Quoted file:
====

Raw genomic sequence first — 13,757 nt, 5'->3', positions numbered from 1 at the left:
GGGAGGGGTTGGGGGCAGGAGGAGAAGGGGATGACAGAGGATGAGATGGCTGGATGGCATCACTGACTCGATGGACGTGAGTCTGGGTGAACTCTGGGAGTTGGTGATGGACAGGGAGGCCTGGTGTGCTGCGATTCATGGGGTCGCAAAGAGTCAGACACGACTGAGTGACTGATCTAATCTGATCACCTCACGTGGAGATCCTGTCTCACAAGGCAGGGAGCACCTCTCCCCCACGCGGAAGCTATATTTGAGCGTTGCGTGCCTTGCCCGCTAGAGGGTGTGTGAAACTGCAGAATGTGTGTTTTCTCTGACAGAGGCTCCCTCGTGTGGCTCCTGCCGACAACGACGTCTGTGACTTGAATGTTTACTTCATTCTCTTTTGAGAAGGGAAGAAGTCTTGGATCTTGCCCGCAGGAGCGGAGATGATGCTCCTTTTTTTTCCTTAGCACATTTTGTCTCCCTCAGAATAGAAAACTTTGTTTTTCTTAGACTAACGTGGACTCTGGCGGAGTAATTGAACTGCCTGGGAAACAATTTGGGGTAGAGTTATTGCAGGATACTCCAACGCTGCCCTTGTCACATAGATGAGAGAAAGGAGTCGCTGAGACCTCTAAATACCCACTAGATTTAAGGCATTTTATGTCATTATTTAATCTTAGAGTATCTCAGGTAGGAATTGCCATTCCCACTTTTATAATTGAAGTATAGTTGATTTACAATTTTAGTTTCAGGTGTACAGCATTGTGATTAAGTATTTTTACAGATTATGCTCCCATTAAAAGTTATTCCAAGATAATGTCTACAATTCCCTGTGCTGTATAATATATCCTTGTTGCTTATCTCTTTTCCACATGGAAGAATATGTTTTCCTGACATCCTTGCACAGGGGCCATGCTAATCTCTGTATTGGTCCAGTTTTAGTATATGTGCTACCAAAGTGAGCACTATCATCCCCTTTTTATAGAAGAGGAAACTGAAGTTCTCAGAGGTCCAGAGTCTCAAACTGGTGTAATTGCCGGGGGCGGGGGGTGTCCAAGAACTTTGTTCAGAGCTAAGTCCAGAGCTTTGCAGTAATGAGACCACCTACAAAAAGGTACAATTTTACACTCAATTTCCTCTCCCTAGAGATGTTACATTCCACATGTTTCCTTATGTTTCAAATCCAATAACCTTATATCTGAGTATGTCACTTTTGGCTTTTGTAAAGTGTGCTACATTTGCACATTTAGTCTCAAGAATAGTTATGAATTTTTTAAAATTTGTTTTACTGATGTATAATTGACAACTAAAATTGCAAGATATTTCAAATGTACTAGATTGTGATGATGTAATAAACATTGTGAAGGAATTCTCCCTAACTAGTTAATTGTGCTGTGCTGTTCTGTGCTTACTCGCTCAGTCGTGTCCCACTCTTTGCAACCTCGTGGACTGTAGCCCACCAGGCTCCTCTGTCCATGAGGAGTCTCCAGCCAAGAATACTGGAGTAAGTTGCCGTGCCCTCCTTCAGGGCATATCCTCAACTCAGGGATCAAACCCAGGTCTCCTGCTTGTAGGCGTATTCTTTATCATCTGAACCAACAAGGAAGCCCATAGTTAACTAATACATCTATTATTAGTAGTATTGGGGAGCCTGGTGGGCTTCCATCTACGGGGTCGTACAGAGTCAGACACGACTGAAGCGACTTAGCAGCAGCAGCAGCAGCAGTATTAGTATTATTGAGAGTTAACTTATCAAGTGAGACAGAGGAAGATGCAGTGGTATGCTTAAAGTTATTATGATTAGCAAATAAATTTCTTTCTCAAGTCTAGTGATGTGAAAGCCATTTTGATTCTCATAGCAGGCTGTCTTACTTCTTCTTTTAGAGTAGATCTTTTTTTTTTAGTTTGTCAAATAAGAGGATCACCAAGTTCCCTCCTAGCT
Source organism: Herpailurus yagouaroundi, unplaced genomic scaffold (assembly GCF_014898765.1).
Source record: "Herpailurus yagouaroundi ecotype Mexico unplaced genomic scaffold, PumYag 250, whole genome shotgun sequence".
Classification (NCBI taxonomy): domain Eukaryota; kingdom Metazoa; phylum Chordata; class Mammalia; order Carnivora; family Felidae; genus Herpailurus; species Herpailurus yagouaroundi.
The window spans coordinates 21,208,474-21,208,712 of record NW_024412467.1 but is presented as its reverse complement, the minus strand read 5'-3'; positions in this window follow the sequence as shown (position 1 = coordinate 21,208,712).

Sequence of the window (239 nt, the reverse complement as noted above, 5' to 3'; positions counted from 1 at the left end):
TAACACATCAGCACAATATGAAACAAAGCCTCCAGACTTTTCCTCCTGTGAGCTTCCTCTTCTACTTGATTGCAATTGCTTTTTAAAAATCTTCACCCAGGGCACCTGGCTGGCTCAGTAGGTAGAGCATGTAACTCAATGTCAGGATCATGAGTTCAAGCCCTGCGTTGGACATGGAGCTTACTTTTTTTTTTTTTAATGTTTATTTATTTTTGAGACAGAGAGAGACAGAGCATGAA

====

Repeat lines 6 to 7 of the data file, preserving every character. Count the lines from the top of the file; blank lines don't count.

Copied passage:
The window spans coordinates 21,208,474-21,208,712 of record NW_024412467.1 but is presented as its reverse complement, the minus strand read 5'-3'; positions in this window follow the sequence as shown (position 1 = coordinate 21,208,712).

Sequence of the window (239 nt, the reverse complement as noted above, 5' to 3'; positions counted from 1 at the left end):